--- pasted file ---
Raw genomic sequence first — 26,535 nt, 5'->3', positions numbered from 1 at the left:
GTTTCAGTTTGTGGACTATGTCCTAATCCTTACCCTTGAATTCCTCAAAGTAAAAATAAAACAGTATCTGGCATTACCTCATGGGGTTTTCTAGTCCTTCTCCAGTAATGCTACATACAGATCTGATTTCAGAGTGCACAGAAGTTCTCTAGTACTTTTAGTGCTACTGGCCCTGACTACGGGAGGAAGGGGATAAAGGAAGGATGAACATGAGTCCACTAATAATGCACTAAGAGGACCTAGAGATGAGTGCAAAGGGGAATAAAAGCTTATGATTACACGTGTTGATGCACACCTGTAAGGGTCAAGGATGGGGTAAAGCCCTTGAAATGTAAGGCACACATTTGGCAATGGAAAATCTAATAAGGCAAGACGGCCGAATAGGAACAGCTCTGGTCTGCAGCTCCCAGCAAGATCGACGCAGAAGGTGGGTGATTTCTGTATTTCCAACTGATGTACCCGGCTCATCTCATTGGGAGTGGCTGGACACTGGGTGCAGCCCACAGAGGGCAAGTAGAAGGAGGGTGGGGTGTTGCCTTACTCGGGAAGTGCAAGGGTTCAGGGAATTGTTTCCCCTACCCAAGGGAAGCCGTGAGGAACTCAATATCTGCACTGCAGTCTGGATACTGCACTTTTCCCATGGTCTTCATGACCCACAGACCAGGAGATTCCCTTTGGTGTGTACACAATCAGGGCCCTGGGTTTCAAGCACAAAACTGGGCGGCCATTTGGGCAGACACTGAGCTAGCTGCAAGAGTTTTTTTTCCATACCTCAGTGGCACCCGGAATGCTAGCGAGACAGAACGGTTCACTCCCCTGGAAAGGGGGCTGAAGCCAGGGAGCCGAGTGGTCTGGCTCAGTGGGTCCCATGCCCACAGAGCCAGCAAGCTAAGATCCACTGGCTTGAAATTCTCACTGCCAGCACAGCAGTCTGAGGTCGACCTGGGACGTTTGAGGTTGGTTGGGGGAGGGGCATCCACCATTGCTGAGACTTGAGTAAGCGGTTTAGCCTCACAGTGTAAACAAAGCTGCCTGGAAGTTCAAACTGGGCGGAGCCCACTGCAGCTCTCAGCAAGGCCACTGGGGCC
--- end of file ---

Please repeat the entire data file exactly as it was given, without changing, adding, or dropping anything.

Raw genomic sequence first — 26,535 nt, 5'->3', positions numbered from 1 at the left:
GTTTCAGTTTGTGGACTATGTCCTAATCCTTACCCTTGAATTCCTCAAAGTAAAAATAAAACAGTATCTGGCATTACCTCATGGGGTTTTCTAGTCCTTCTCCAGTAATGCTACATACAGATCTGATTTCAGAGTGCACAGAAGTTCTCTAGTACTTTTAGTGCTACTGGCCCTGACTACGGGAGGAAGGGGATAAAGGAAGGATGAACATGAGTCCACTAATAATGCACTAAGAGGACCTAGAGATGAGTGCAAAGGGGAATAAAAGCTTATGATTACACGTGTTGATGCACACCTGTAAGGGTCAAGGATGGGGTAAAGCCCTTGAAATGTAAGGCACACATTTGGCAATGGAAAATCTAATAAGGCAAGACGGCCGAATAGGAACAGCTCTGGTCTGCAGCTCCCAGCAAGATCGACGCAGAAGGTGGGTGATTTCTGTATTTCCAACTGATGTACCCGGCTCATCTCATTGGGAGTGGCTGGACACTGGGTGCAGCCCACAGAGGGCAAGTAGAAGGAGGGTGGGGTGTTGCCTTACTCGGGAAGTGCAAGGGTTCAGGGAATTGTTTCCCCTACCCAAGGGAAGCCGTGAGGAACTCAATATCTGCACTGCAGTCTGGATACTGCACTTTTCCCATGGTCTTCATGACCCACAGACCAGGAGATTCCCTTTGGTGTGTACACAATCAGGGCCCTGGGTTTCAAGCACAAAACTGGGCGGCCATTTGGGCAGACACTGAGCTAGCTGCAAGAGTTTTTTTTCCATACCTCAGTGGCACCCGGAATGCTAGCGAGACAGAACGGTTCACTCCCCTGGAAAGGGGGCTGAAGCCAGGGAGCCGAGTGGTCTGGCTCAGTGGGTCCCATGCCCACAGAGCCAGCAAGCTAAGATCCACTGGCTTGAAATTCTCACTGCCAGCACAGCAGTCTGAGGTCGACCTGGGACGTTTGAGGTTGGTTGGGGGAGGGGCATCCACCATTGCTGAGACTTGAGTAAGCGGTTTAGCCTCACAGTGTAAACAAAGCTGCCTGGAAGTTCAAACTGGGCGGAGCCCACTGCAGCTCTCAGCAAGGCCACTGGGGCC